“I remember calling Ellen, because you’d rather talk about things with your wife when you’re living in Boston before you take a job in Houston,” Morey says. “And she said, ‘Well take it before he changes his mind. What are you doing? Why are you calling me?’ So, yeah. That made it easy.”
After trading the eighth pick in the 2006 draft for veteran Shane Battier, Morey’s first official selection was Steve Novak, a string-bean forward out of Marquette, with the 32nd pick. Novak played 11 years in the NBA as a knockdown 3-point shooter, but he was a horrible defender. One time, Morey and Van Gundy were in the office together and the head coach was talking about how hard it was to get his rookie shooter Novak more minutes on the floor.
“I was like, ‘Yeah, I know, Coach. Obviously, his physical tools aren’t great on defense, but it’s surprising that he is often in the wrong spots because his father’s a head coach,’” Morey recalls. “Jeff’s eating food and he drops his fork. He says, ‘What? Say that again?’ I was like, ‘Yeah, his father’s a head coach at the high school level in the Milwaukee area.’ Jeff goes, ‘If he were my son, I would have no choice but, in the middle of the night, to smother him to death with a pillow to save the family honor. The Van Gundy name would not survive if Steve’s defense was on our résumé.’”
The Rockets actually had the league’s third-best defensive rating that season, and it was no coincidence that Novak barely played. But they shot a ton of 3s anyway. Van Gundy’s Rockets teams took a league-leading 28.5 percent of their shots from 3, according to Cleaning the Glass. To show how far Morey’s influence has spread and the game has come, that mark would have ranked dead last in the league last season. And there’s no sign that the 3-point revolution is going to slow down any time soon.
General managers aren’t necessarily coaching from the luxury suites, but they do build the rosters and have a voice in strategic decisions. Minnesota Timberwolves head coach Chris Finch experienced this firsthand when in 2009 he was hired as the head coach of Houston’s then-NBDL team, the Rio Grande Valley Vipers. The Rockets targeted him because his teams overseas played small and shot a ton of 3s, and they wanted to take that style to new extremes in the years to come.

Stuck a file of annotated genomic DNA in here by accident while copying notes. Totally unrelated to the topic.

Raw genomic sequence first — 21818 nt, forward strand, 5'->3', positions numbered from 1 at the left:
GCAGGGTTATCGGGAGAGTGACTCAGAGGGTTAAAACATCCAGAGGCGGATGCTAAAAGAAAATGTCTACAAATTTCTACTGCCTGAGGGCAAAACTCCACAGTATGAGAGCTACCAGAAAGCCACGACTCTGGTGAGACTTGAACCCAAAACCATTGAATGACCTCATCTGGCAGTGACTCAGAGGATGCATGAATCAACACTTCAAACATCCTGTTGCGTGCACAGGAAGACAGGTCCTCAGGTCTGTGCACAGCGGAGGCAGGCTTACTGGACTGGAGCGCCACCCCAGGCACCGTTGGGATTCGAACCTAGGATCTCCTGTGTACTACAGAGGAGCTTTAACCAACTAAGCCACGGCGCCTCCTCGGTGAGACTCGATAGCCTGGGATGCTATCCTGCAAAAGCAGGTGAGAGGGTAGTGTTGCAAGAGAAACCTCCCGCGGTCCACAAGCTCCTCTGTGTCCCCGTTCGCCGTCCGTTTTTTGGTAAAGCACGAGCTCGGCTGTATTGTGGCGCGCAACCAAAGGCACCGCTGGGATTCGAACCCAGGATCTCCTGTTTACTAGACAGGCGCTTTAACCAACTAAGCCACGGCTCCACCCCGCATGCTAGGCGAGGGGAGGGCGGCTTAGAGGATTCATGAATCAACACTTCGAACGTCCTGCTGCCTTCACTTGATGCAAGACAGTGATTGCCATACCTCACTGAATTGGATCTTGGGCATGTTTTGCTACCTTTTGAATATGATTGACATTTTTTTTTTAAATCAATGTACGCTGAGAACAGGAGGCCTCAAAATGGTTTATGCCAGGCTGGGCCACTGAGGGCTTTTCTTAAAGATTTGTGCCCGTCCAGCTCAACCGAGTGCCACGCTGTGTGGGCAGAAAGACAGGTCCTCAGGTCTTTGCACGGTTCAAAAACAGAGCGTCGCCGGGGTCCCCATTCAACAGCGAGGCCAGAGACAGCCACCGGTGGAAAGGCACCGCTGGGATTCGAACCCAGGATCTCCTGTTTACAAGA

“I was way more of an extension of the front office and Daryl than I was of the coaching staff,” says Finch of the team’s intention to experiment and shoot a lot of 3s. “But Daryl didn’t care how I got there, he just cared that I got there. So the creativity was up to the coaching staff … to use our basketball acumen. Because as I tell people all the time: Analytics is a guide, not a god.”
The Rockets weren’t the only team looking at the numbers. The data influenced the San Antonio Spurs to target corner 3s in the late 2000s, and the Mike D’Antoni “Seven Seconds or Less” Phoenix Suns to play so fast and shoot so many 3s. Morey would eventually hire D’Antoni to take his pace-and-space experimentation to even bigger extremes. Under D’Antoni, Houston went from attempting one-third of shots from 3-point range to almost half, a shift on the court that had never been seen before. Their goal was to take as many of the most efficient shots as they could—3s, layups, and free throws. That meant they ignored 2-pointers outside of the paint, treating the midrange like lava.
“We were just in lockstep,” D’Antoni says. “But some people get carried away with labels. It’s not just about 3-pointers. It’s more like how we can make the team the most efficient possible. It turned into great defensive guys who shoot 3s, and then you have Harden do the rest. But when you got Chris Paul, it’d be kind of silly to tell him not to take his midrange because he’s that good. So we adjusted everything to the team’s talent, but at the same time knowing that we want efficient basketball players.”